Just ten years ago, coal-fired power plants produced 50% of US electricity. Now that figure is down to 29% as of July 2016. According to IEEFA, the market--not regulation--is responsible for the decline. Cheap natural gas and low-priced renewables combined with advanced technologies are replacing an aging coal fleet.
Since 2006, RFF has focused its Environment program almost exclusively on climate change. Our program emphasizes public education on the risks of global warming and implementation of sound solutions. RFF is interested in the development of initiatives designed to enact aggressive policies at the state and national levels to reduce carbon emissions; disrupt the coal life cycle from mining and burning to ash disposal and exporting; bring diverse and compelling new voices into the climate debate; and examine how special interests are distorting science and delaying constructive steps to deal with this impending global crisis.
This program aims to advance state and federal policies capable of addressing the magnitude of the nation’s contribution to the climate crisis. Breaking through the resistance to meaningful climate progress requires the following elements: an engaged and energized electorate demanding change, public recognition of the climate disruption now unfolding, an unmasking of the forces working to prevent climate progress, and policies that, while reducing greenhouse gas emissions, benefit the public, as opposed to the polluters, and have the potential for bipartisan appeal. Among numerous milestones, this work has led to: a ground-breaking report issued by senior U.S. military advisors that climate change is a national security risk; U.S. House and Senate introduction of a straightforward climate bill that would dramatically reduce carbon while economically benefitting a majority of Americans; passage of the most aggressive state-based energy efficiency bill in the nation; creation of an organization committed to the fulltime defense of climate science and scientists; and authoritative analyses of how advocates can best advance climate policies in the current political environment.
National Coal Campaign
When the coal industry announced plans to build more than 150 plants across the country in 2005, RFF recognized that the construction of even one new plant would commit the U.S. to long-term, high levels of carbon dioxide emissions, effectively preventing the nation from reaching future climate goals. The National Coal Campaign was first launched to help stop this coal rush. Its scope was later expanded to address the entire coal life cycle including mining, transporting, and disposal of coal. Since then, RFF’s work with and support of advocates has helped defeat proposed coal plants in Florida, Iowa, Virginia, Ohio, Kentucky, South Carolina and Georgia, and coal ports in the Pacific Northwest and in the Gulf of Mexico. In addition to engaging national and local anti-coal advocates on the ground, RFF assembled a team of financial experts to analyze –and expose the flaws in–the financing behind the construction of new plants and coal-related activities. This pilot project started at RFF in 2007 and has since become its own non-profit organization, the Institute for Energy Economics and Financial Analysis. The Institute’s reports, which have prompted federal and state investigations of coal activities, and its training sessions for advocates have added a new dimension to the fight against coal.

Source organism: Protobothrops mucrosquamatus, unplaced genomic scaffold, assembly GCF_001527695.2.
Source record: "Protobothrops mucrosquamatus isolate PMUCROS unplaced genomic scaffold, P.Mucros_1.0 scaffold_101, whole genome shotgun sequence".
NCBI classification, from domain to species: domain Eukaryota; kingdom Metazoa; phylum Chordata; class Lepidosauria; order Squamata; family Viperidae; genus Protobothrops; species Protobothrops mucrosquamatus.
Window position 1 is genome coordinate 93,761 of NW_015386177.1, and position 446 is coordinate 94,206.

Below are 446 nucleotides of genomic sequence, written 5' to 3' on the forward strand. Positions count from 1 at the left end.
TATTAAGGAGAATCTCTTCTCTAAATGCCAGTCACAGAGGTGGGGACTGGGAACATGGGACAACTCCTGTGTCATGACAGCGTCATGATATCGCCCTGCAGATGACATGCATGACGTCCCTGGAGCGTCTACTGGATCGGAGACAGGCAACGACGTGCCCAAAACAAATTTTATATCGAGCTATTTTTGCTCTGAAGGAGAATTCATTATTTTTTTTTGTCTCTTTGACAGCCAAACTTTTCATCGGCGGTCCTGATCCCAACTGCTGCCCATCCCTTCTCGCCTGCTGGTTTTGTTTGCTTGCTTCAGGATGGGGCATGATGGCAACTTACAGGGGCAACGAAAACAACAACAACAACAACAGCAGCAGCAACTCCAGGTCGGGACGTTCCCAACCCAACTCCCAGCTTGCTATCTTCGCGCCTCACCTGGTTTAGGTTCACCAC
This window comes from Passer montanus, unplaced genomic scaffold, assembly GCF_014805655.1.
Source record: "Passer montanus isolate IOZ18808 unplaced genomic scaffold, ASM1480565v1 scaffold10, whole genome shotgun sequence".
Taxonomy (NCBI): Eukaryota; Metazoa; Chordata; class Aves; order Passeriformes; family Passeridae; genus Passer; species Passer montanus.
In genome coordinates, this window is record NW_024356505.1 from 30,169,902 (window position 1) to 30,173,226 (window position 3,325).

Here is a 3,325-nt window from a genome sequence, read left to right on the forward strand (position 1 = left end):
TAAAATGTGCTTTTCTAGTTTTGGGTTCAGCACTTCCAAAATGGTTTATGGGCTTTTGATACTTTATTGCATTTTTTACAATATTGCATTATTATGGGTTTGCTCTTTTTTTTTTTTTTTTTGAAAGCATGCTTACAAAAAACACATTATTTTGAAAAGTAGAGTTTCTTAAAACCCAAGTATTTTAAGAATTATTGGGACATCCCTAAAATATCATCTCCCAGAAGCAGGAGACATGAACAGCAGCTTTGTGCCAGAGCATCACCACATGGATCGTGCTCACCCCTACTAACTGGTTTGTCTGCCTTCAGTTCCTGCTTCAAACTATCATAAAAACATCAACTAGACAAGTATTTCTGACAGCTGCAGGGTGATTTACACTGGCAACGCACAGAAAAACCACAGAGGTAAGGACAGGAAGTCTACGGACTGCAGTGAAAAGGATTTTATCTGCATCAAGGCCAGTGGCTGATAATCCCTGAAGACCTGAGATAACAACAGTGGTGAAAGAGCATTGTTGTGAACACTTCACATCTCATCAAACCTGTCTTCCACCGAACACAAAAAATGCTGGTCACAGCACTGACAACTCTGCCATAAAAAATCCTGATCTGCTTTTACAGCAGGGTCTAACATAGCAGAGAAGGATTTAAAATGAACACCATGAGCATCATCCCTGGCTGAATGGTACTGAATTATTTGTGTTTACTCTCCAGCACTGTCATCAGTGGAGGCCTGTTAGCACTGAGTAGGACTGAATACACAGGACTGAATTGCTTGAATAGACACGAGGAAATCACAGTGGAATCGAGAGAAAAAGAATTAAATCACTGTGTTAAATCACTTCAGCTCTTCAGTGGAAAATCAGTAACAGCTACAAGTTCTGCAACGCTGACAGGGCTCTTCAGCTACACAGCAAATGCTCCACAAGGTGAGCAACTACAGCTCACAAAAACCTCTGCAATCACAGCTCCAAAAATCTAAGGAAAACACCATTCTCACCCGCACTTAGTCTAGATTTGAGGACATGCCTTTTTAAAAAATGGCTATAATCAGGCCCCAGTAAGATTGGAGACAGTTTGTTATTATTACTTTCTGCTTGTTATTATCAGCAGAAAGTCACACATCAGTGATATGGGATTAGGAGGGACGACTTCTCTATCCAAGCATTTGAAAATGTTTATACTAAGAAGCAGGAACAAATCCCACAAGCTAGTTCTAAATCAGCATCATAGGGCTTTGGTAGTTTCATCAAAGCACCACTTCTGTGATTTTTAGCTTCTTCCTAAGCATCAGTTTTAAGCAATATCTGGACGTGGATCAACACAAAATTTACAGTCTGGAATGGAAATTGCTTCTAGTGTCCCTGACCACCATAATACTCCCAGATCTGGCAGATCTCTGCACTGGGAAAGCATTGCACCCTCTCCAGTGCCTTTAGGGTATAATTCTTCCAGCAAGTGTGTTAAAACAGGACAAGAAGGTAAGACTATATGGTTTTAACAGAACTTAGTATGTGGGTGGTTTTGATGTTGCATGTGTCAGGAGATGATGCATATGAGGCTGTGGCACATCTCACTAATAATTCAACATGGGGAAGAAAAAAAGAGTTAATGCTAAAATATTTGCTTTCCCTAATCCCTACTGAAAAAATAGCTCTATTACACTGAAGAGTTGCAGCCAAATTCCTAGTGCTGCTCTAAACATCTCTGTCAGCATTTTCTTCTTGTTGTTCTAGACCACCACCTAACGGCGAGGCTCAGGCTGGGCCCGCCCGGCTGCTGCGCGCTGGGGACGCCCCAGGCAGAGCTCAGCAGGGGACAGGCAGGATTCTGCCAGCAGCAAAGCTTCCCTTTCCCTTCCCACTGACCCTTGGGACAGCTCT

Appalachian Mountain Advocates
To oppose construction of oil and gas pipelines in Virginia.
To coordinate the anti-pipeline campaign.
Chesapeake Climate Action Network
For public education campaign on carbon pricing.
El Puente de Williamsburg
For the Latino Climate Action Network.
Environmental Integrity Project
To support strong methane reduction standards by the EPA.
Physicians for Social Responsibility--LA Chapter
For the Urban Oil Extraction project.
Public Citizens Foundation
To support the Clean Gulf Restoration Project.
Resources for the Future
To support work on equitable carbon pricing policies.
Western Organizations of Resource Councils Education Project
To support the Western Coalfield Alliance.
Appalachian Mountain Advocates
To stop mountain top removal.
Clean Air Coalition of Western New York
For the power plant retirement and economic transition project.
For work to stop construction of the Gateway Pacific coal export terminal.
To support a national climate initiative.
Institute for Energy Economics & Financial Analysis
General support for work on coal and fossil fuels.
Mothers Out Front
To provide research and analysis for the Clean Gulf Restoration project.
Governor Cuomo announced that all of New York State’s coal plants will shut down by 2020 and that government assistance will be provided to workers who lose their jobs as a result of plant retirements and to the Upstate communities that depend on revenue from these plants to fund their schools and other important local services. RFF grantees, the Clean Air Coalition of Western New York and the Institute for Energy Economics and Financial Analysis (IEEFA), have been at the heart of this major development. Read RFF Associate Director Larry Shapiro's op-ed in the Albany Times Union.